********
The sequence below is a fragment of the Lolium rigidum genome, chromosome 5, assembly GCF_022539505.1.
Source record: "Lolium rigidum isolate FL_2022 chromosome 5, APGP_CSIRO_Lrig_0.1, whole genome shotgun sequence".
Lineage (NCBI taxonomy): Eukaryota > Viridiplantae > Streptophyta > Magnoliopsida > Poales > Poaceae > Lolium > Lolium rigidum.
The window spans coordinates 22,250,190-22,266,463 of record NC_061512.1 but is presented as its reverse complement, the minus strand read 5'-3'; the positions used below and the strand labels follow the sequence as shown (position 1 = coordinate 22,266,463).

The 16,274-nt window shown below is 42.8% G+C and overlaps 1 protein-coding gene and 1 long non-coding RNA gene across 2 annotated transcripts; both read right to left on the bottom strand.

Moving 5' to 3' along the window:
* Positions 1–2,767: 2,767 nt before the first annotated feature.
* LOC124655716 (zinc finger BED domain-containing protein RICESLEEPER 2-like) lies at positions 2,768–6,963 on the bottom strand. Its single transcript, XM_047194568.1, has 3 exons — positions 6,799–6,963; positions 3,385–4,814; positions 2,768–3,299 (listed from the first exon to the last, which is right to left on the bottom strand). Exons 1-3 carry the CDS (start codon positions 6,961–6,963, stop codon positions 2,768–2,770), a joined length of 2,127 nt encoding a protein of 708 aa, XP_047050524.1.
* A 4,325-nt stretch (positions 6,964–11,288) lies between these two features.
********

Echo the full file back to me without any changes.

The sequence below is a fragment of the Lolium rigidum genome, chromosome 5, assembly GCF_022539505.1.
Source record: "Lolium rigidum isolate FL_2022 chromosome 5, APGP_CSIRO_Lrig_0.1, whole genome shotgun sequence".
Lineage (NCBI taxonomy): Eukaryota > Viridiplantae > Streptophyta > Magnoliopsida > Poales > Poaceae > Lolium > Lolium rigidum.
The window spans coordinates 22,250,190-22,266,463 of record NC_061512.1 but is presented as its reverse complement, the minus strand read 5'-3'; the positions used below and the strand labels follow the sequence as shown (position 1 = coordinate 22,266,463).

The 16,274-nt window shown below is 42.8% G+C and overlaps 1 protein-coding gene and 1 long non-coding RNA gene across 2 annotated transcripts; both read right to left on the bottom strand.

Moving 5' to 3' along the window:
* Positions 1–2,767: 2,767 nt before the first annotated feature.
* LOC124655716 (zinc finger BED domain-containing protein RICESLEEPER 2-like) lies at positions 2,768–6,963 on the bottom strand. Its single transcript, XM_047194568.1, has 3 exons — positions 6,799–6,963; positions 3,385–4,814; positions 2,768–3,299 (listed from the first exon to the last, which is right to left on the bottom strand). Exons 1-3 carry the CDS (start codon positions 6,961–6,963, stop codon positions 2,768–2,770), a joined length of 2,127 nt encoding a protein of 708 aa, XP_047050524.1.
* A 4,325-nt stretch (positions 6,964–11,288) lies between these two features.